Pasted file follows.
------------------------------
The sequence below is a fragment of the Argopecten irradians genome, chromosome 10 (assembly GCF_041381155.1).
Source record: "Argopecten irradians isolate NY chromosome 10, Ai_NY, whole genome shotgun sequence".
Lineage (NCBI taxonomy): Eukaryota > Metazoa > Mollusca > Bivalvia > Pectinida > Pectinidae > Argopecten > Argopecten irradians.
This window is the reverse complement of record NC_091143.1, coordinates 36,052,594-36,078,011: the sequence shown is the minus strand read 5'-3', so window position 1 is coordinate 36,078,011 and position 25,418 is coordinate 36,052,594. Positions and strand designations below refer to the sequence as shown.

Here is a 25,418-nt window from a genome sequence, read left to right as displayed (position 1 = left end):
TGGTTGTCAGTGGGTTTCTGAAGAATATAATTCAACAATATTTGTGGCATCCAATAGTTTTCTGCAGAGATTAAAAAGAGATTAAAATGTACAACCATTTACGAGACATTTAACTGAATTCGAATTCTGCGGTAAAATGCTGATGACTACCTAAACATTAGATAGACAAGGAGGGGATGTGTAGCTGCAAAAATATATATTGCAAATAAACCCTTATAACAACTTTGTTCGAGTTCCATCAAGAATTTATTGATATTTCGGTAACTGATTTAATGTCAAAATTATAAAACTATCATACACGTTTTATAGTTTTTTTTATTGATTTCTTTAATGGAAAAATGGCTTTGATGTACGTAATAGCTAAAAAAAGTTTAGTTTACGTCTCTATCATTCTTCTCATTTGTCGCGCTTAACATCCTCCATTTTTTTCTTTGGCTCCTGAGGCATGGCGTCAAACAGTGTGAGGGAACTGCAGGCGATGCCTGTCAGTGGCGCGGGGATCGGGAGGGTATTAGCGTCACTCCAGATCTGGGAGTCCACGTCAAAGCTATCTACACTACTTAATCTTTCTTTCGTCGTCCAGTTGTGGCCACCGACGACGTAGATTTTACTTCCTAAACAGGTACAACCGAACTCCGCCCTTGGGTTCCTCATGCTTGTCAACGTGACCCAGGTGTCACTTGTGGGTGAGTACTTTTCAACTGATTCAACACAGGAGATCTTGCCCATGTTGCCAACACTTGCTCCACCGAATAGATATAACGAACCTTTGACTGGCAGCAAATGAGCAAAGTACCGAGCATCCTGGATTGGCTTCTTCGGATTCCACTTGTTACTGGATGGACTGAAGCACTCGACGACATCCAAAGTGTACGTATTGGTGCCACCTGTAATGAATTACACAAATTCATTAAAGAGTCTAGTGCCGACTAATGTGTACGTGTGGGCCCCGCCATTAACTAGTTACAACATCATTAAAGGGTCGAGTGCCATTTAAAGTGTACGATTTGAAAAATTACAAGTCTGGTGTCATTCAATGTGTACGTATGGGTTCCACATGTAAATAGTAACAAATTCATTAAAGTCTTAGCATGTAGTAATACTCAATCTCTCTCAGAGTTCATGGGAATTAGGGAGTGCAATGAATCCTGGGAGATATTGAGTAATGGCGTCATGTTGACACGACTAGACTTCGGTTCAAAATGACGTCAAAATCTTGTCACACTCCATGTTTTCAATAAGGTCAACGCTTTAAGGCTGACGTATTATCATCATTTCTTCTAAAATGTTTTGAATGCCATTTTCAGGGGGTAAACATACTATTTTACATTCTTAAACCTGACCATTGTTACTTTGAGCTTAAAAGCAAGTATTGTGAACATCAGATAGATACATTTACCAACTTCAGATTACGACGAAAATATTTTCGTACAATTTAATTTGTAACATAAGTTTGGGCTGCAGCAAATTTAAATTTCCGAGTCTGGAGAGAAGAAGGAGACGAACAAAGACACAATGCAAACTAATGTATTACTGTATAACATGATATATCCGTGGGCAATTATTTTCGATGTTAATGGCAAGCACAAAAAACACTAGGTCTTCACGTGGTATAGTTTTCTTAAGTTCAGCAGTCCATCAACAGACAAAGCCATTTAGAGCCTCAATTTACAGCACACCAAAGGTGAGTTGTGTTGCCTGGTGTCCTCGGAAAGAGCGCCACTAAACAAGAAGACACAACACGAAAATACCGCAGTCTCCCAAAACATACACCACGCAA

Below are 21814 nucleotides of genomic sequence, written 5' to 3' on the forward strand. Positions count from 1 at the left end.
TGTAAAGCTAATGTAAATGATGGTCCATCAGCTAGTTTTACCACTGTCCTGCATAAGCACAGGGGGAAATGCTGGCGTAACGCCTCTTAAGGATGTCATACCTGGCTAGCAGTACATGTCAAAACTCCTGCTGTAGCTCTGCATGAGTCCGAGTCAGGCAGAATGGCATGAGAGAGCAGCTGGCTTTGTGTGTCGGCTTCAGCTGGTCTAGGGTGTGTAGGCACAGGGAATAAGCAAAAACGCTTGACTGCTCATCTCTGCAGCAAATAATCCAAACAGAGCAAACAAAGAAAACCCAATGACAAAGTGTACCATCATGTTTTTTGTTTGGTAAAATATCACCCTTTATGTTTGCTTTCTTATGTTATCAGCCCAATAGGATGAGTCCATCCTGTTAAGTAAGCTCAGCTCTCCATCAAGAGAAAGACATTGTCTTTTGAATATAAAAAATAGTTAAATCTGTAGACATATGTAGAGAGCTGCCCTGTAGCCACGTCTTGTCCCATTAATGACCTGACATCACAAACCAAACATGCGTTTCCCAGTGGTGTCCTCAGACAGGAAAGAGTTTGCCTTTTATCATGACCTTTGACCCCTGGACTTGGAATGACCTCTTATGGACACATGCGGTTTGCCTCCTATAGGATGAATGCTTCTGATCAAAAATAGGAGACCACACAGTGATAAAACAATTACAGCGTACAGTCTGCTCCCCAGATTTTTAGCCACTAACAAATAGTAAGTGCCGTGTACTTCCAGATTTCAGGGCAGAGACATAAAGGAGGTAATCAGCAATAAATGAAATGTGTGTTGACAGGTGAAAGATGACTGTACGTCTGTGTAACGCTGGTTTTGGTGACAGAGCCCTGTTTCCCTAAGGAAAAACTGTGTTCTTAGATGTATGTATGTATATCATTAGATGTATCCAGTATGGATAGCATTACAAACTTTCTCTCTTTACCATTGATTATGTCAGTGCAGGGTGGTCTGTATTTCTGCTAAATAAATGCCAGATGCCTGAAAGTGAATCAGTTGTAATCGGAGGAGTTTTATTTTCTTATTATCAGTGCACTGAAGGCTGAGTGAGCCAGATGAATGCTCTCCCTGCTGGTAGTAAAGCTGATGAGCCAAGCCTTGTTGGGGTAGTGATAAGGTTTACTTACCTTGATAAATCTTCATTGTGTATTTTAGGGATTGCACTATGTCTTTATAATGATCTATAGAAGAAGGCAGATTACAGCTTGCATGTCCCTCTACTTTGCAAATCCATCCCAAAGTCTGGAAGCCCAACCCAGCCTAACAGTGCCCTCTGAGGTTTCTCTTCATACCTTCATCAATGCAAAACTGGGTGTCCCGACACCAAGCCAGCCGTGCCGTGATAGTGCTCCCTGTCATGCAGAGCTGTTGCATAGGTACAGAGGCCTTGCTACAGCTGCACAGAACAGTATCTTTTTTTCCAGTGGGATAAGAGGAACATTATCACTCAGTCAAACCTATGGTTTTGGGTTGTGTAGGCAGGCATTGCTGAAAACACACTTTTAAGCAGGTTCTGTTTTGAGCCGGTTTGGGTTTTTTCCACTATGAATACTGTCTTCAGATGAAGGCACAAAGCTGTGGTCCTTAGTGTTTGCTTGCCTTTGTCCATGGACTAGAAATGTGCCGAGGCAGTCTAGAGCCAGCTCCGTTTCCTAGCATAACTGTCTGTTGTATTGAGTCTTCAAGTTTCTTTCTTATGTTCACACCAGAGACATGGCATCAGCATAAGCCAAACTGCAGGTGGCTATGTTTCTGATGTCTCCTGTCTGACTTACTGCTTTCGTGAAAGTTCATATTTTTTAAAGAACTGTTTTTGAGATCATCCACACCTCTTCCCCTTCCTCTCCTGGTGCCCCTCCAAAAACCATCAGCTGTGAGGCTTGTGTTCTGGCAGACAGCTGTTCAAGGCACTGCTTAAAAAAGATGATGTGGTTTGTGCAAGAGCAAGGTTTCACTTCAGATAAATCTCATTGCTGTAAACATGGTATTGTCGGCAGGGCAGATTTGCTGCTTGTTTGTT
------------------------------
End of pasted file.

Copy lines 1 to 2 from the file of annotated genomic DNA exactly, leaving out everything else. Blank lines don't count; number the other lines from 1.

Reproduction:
The sequence below is a fragment of the Argopecten irradians genome, chromosome 10 (assembly GCF_041381155.1).
Source record: "Argopecten irradians isolate NY chromosome 10, Ai_NY, whole genome shotgun sequence".